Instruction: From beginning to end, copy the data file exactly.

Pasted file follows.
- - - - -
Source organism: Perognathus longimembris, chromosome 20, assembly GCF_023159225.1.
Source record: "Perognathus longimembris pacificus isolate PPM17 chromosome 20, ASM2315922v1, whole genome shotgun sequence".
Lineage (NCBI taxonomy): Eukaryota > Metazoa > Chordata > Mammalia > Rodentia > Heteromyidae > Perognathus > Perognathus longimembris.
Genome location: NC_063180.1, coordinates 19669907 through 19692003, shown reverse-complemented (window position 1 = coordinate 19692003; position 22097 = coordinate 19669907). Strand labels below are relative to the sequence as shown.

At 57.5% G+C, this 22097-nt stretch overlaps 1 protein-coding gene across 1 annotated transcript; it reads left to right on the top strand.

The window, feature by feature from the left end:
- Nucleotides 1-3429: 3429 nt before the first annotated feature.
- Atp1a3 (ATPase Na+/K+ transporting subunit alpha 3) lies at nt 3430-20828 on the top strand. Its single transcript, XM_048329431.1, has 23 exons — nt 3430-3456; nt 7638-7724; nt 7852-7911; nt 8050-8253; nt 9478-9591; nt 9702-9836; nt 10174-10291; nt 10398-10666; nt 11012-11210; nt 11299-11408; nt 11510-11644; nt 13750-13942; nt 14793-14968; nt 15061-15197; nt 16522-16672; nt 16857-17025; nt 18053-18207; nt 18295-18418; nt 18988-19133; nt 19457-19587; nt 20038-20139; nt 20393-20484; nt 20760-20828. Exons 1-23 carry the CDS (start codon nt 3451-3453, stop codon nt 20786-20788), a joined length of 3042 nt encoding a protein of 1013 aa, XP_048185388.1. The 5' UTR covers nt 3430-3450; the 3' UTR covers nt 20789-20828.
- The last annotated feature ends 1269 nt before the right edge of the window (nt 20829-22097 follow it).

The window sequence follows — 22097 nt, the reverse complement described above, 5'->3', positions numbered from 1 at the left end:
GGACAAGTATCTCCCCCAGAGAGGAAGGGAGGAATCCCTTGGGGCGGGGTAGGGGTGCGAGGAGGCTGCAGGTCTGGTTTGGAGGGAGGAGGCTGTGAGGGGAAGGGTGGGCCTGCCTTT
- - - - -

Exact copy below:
Source organism: Perognathus longimembris, chromosome 20, assembly GCF_023159225.1.
Source record: "Perognathus longimembris pacificus isolate PPM17 chromosome 20, ASM2315922v1, whole genome shotgun sequence".
Lineage (NCBI taxonomy): Eukaryota > Metazoa > Chordata > Mammalia > Rodentia > Heteromyidae > Perognathus > Perognathus longimembris.
Genome location: NC_063180.1, coordinates 19669907 through 19692003, shown reverse-complemented (window position 1 = coordinate 19692003; position 22097 = coordinate 19669907). Strand labels below are relative to the sequence as shown.

At 57.5% G+C, this 22097-nt stretch overlaps 1 protein-coding gene across 1 annotated transcript; it reads left to right on the top strand.

The window, feature by feature from the left end:
- Nucleotides 1-3429: 3429 nt before the first annotated feature.
- Atp1a3 (ATPase Na+/K+ transporting subunit alpha 3) lies at nt 3430-20828 on the top strand. Its single transcript, XM_048329431.1, has 23 exons — nt 3430-3456; nt 7638-7724; nt 7852-7911; nt 8050-8253; nt 9478-9591; nt 9702-9836; nt 10174-10291; nt 10398-10666; nt 11012-11210; nt 11299-11408; nt 11510-11644; nt 13750-13942; nt 14793-14968; nt 15061-15197; nt 16522-16672; nt 16857-17025; nt 18053-18207; nt 18295-18418; nt 18988-19133; nt 19457-19587; nt 20038-20139; nt 20393-20484; nt 20760-20828. Exons 1-23 carry the CDS (start codon nt 3451-3453, stop codon nt 20786-20788), a joined length of 3042 nt encoding a protein of 1013 aa, XP_048185388.1. The 5' UTR covers nt 3430-3450; the 3' UTR covers nt 20789-20828.
- The last annotated feature ends 1269 nt before the right edge of the window (nt 20829-22097 follow it).

The window sequence follows — 22097 nt, the reverse complement described above, 5'->3', positions numbered from 1 at the left end:
GGACAAGTATCTCCCCCAGAGAGGAAGGGAGGAATCCCTTGGGGCGGGGTAGGGGTGCGAGGAGGCTGCAGGTCTGGTTTGGAGGGAGGAGGCTGTGAGGGGAAGGGTGGGCCTGCCTTT